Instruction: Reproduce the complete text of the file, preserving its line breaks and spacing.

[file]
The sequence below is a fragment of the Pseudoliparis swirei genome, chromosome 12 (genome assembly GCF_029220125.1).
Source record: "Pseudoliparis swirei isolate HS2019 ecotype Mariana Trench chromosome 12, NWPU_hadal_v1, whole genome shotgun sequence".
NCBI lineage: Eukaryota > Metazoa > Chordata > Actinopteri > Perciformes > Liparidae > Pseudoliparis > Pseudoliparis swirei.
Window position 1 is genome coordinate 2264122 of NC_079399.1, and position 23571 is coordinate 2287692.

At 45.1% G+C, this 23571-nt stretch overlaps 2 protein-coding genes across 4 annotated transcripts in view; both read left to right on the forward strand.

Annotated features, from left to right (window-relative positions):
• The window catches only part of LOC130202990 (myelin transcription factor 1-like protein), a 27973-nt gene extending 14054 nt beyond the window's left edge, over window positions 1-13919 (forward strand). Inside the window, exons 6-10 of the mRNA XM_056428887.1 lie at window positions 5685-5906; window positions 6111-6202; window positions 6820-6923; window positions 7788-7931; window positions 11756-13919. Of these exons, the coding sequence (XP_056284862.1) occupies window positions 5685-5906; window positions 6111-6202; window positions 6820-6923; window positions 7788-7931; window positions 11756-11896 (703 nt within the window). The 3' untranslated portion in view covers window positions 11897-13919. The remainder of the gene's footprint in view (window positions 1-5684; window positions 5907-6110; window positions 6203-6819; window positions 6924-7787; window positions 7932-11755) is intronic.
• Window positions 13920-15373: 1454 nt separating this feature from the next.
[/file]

The sequence below is a fragment of the Pseudoliparis swirei genome, chromosome 12 (genome assembly GCF_029220125.1).
Source record: "Pseudoliparis swirei isolate HS2019 ecotype Mariana Trench chromosome 12, NWPU_hadal_v1, whole genome shotgun sequence".
NCBI lineage: Eukaryota > Metazoa > Chordata > Actinopteri > Perciformes > Liparidae > Pseudoliparis > Pseudoliparis swirei.
Window position 1 is genome coordinate 2264122 of NC_079399.1, and position 23571 is coordinate 2287692.

At 45.1% G+C, this 23571-nt stretch overlaps 2 protein-coding genes across 4 annotated transcripts in view; both read left to right on the forward strand.

Annotated features, from left to right (window-relative positions):
• The window catches only part of LOC130202990 (myelin transcription factor 1-like protein), a 27973-nt gene extending 14054 nt beyond the window's left edge, over window positions 1-13919 (forward strand). Inside the window, exons 6-10 of the mRNA XM_056428887.1 lie at window positions 5685-5906; window positions 6111-6202; window positions 6820-6923; window positions 7788-7931; window positions 11756-13919. Of these exons, the coding sequence (XP_056284862.1) occupies window positions 5685-5906; window positions 6111-6202; window positions 6820-6923; window positions 7788-7931; window positions 11756-11896 (703 nt within the window). The 3' untranslated portion in view covers window positions 11897-13919. The remainder of the gene's footprint in view (window positions 1-5684; window positions 5907-6110; window positions 6203-6819; window positions 6924-7787; window positions 7932-11755) is intronic.
• Window positions 13920-15373: 1454 nt separating this feature from the next.